Many of you will remember me coming up with this crazy idea of walking through Central America last year.  The 1200km walk took nearly five weeks and raised a considerable amount of money for the work in Guatemala and Honduras.

Walk1Soon after the “Camino por Amor” walk was completed I planned to return to the road and visit all the families that had never met us before but offered us accommodation and support.  This time I was not planning on walking, but rather driving back along the same roads I had walked upon in July and August last year and to surprise people with a small box of groceries each and to let them know that Jeony and me actually made it to the finishing line in Guatemala City.

I was not alone on this trip as Alex Soden and Matt Levett, from the UK, had wanted to come on this trip with me for many months and so at 3am we set off on our road trip through five countries, passing by some of the most dangerous parts of Central America.  The scenery is just stunning and Alex kept asking me to pull over so he could take in the views and snap away on his phone.

24 hours later we arrived in San Jose, Costa Rica, having to navigate very diplomatically through the borders.  At times we wondered if we would get through as the bureaucracy is unbelievable and, at one stage, I was asked to produce a letter from me telling me I could drive my own car!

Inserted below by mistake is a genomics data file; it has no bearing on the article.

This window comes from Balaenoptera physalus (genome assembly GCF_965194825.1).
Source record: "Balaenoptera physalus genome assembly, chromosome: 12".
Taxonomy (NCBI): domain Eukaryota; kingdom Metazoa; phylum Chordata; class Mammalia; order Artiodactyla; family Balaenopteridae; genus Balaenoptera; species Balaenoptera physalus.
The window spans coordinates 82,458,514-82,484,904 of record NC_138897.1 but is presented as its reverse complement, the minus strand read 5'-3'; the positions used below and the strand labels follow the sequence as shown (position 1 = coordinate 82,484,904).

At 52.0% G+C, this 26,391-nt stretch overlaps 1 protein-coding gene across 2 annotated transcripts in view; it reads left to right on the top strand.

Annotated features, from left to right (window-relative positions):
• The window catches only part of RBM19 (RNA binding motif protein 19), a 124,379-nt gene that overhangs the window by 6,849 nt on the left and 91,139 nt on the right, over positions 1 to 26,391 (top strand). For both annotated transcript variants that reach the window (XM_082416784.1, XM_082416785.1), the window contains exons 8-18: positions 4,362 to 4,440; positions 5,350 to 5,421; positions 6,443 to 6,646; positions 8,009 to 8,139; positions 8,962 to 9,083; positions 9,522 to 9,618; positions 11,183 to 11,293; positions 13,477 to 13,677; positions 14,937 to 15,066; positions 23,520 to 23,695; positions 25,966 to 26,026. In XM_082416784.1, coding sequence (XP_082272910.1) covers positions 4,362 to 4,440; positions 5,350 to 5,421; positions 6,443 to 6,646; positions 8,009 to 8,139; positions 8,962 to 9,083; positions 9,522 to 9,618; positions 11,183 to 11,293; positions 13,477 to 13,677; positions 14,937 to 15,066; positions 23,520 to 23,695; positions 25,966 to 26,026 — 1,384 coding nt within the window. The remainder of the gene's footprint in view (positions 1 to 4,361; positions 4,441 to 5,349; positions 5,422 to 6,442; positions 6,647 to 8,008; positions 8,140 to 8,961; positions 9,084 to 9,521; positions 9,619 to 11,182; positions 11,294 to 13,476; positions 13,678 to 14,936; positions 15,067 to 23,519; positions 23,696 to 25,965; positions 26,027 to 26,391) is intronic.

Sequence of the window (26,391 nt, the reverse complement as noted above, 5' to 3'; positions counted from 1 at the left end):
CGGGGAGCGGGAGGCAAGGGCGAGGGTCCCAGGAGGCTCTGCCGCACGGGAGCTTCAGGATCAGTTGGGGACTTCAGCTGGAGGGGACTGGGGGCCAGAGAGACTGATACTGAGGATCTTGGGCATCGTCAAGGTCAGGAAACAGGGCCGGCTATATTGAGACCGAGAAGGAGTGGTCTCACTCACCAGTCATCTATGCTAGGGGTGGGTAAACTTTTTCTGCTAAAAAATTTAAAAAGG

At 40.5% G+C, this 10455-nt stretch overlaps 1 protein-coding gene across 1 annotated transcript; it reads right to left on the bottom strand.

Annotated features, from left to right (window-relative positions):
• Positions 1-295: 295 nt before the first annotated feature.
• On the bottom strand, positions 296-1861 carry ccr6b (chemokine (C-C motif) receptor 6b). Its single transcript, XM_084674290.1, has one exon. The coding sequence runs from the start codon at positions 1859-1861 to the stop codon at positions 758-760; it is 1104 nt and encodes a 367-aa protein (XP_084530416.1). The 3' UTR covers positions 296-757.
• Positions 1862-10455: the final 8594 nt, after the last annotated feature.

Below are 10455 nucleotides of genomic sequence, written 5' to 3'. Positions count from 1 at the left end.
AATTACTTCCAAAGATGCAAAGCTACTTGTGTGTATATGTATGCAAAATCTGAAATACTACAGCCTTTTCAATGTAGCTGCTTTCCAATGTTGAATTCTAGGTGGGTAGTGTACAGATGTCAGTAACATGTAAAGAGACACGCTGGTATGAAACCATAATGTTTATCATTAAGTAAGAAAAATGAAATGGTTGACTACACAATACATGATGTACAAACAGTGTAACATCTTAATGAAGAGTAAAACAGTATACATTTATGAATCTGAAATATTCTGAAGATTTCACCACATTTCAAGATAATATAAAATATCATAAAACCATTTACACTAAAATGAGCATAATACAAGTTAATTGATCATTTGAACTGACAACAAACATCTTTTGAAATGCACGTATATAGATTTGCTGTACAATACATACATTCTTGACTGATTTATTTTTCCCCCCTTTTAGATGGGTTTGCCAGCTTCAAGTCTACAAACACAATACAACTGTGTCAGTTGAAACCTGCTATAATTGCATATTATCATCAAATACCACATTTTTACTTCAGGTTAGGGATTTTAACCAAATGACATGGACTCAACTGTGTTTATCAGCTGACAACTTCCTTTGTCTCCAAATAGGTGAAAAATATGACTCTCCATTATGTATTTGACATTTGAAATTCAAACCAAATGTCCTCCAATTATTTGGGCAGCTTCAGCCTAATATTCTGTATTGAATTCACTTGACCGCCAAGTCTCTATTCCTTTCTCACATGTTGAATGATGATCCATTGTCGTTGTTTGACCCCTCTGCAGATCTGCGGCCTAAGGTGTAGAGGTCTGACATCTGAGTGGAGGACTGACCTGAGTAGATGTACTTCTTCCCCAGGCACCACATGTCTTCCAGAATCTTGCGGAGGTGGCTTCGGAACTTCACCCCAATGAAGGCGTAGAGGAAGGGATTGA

A quick turn around in San Jose saw us heading back up the Pan American Highway at a much slower pace while I remembered all the places we stopped and were given food, water and shelter.  Our first stop in Costa Rica was to see a family on the border with Nicaragua who offered us a place to stay and who gave up their evening meal so we could eat and continue our walk last year.  As we pulled up outside their home they started to come out of the house as not many people visited them at 6:30am!  I opened the car door and was welcomed with shouts and laughter and they were so pleased I had come back to say thank you.  We shared with them, prayed with them and left them a gift that I know would be used well over the coming weeks.

After getting through the Nicaraguan border we found a small village and walked to a house where we had been invited to stay the night on the walk.  I remember when arrived from a long walk from Costa Rica the family could not believe we had walked that far.  Despite us being very tired and hot they begged us to help them run a children´s party that afternoon.  It was a memorable time and so going back with Matt and Alex was very moving as we presented the family with a large box of groceries and a donation to encourage them.  They were very affectionate and pleaded with us to come back another time and visit them again.